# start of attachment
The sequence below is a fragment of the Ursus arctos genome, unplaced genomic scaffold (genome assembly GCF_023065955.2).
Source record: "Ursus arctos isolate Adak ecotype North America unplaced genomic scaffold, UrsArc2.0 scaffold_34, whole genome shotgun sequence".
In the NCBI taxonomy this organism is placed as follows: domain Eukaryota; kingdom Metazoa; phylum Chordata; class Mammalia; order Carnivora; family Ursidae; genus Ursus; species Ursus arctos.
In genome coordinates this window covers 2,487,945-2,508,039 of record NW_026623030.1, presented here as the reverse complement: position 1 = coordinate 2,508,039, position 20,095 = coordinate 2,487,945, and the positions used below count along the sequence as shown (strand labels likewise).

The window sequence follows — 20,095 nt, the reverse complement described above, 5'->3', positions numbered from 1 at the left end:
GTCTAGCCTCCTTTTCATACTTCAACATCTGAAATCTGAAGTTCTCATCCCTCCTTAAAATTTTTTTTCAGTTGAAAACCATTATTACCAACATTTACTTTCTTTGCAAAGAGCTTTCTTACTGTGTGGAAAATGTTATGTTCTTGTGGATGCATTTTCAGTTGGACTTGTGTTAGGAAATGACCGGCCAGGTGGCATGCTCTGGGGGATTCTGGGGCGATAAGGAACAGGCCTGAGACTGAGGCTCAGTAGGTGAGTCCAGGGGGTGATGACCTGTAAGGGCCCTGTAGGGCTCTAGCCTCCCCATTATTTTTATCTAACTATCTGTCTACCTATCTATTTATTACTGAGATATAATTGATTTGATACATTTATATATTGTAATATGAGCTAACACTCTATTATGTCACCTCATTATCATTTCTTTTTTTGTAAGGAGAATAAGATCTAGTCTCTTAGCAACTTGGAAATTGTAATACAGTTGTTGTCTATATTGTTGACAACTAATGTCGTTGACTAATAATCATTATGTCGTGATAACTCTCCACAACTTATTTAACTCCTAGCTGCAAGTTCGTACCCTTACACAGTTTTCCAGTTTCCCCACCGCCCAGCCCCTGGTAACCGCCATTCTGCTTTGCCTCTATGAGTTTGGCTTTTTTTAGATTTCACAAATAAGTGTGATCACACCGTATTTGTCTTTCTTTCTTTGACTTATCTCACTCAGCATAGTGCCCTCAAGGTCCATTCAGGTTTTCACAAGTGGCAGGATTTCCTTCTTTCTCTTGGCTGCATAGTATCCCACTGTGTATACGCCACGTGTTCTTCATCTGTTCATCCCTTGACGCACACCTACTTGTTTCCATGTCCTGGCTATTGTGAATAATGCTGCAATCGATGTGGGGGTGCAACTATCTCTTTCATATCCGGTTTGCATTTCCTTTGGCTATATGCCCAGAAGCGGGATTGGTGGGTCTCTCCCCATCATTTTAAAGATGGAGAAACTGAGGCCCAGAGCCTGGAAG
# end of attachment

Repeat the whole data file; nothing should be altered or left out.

The sequence below is a fragment of the Ursus arctos genome, unplaced genomic scaffold (genome assembly GCF_023065955.2).
Source record: "Ursus arctos isolate Adak ecotype North America unplaced genomic scaffold, UrsArc2.0 scaffold_34, whole genome shotgun sequence".
In the NCBI taxonomy this organism is placed as follows: domain Eukaryota; kingdom Metazoa; phylum Chordata; class Mammalia; order Carnivora; family Ursidae; genus Ursus; species Ursus arctos.
In genome coordinates this window covers 2,487,945-2,508,039 of record NW_026623030.1, presented here as the reverse complement: position 1 = coordinate 2,508,039, position 20,095 = coordinate 2,487,945, and the positions used below count along the sequence as shown (strand labels likewise).

The window sequence follows — 20,095 nt, the reverse complement described above, 5'->3', positions numbered from 1 at the left end:
GTCTAGCCTCCTTTTCATACTTCAACATCTGAAATCTGAAGTTCTCATCCCTCCTTAAAATTTTTTTTCAGTTGAAAACCATTATTACCAACATTTACTTTCTTTGCAAAGAGCTTTCTTACTGTGTGGAAAATGTTATGTTCTTGTGGATGCATTTTCAGTTGGACTTGTGTTAGGAAATGACCGGCCAGGTGGCATGCTCTGGGGGATTCTGGGGCGATAAGGAACAGGCCTGAGACTGAGGCTCAGTAGGTGAGTCCAGGGGGTGATGACCTGTAAGGGCCCTGTAGGGCTCTAGCCTCCCCATTATTTTTATCTAACTATCTGTCTACCTATCTATTTATTACTGAGATATAATTGATTTGATACATTTATATATTGTAATATGAGCTAACACTCTATTATGTCACCTCATTATCATTTCTTTTTTTGTAAGGAGAATAAGATCTAGTCTCTTAGCAACTTGGAAATTGTAATACAGTTGTTGTCTATATTGTTGACAACTAATGTCGTTGACTAATAATCATTATGTCGTGATAACTCTCCACAACTTATTTAACTCCTAGCTGCAAGTTCGTACCCTTACACAGTTTTCCAGTTTCCCCACCGCCCAGCCCCTGGTAACCGCCATTCTGCTTTGCCTCTATGAGTTTGGCTTTTTTTAGATTTCACAAATAAGTGTGATCACACCGTATTTGTCTTTCTTTCTTTGACTTATCTCACTCAGCATAGTGCCCTCAAGGTCCATTCAGGTTTTCACAAGTGGCAGGATTTCCTTCTTTCTCTTGGCTGCATAGTATCCCACTGTGTATACGCCACGTGTTCTTCATCTGTTCATCCCTTGACGCACACCTACTTGTTTCCATGTCCTGGCTATTGTGAATAATGCTGCAATCGATGTGGGGGTGCAACTATCTCTTTCATATCCGGTTTGCATTTCCTTTGGCTATATGCCCAGAAGCGGGATTGGTGGGTCTCTCCCCATCATTTTAAAGATGGAGAAACTGAGGCCCAGAGCCTGGAAG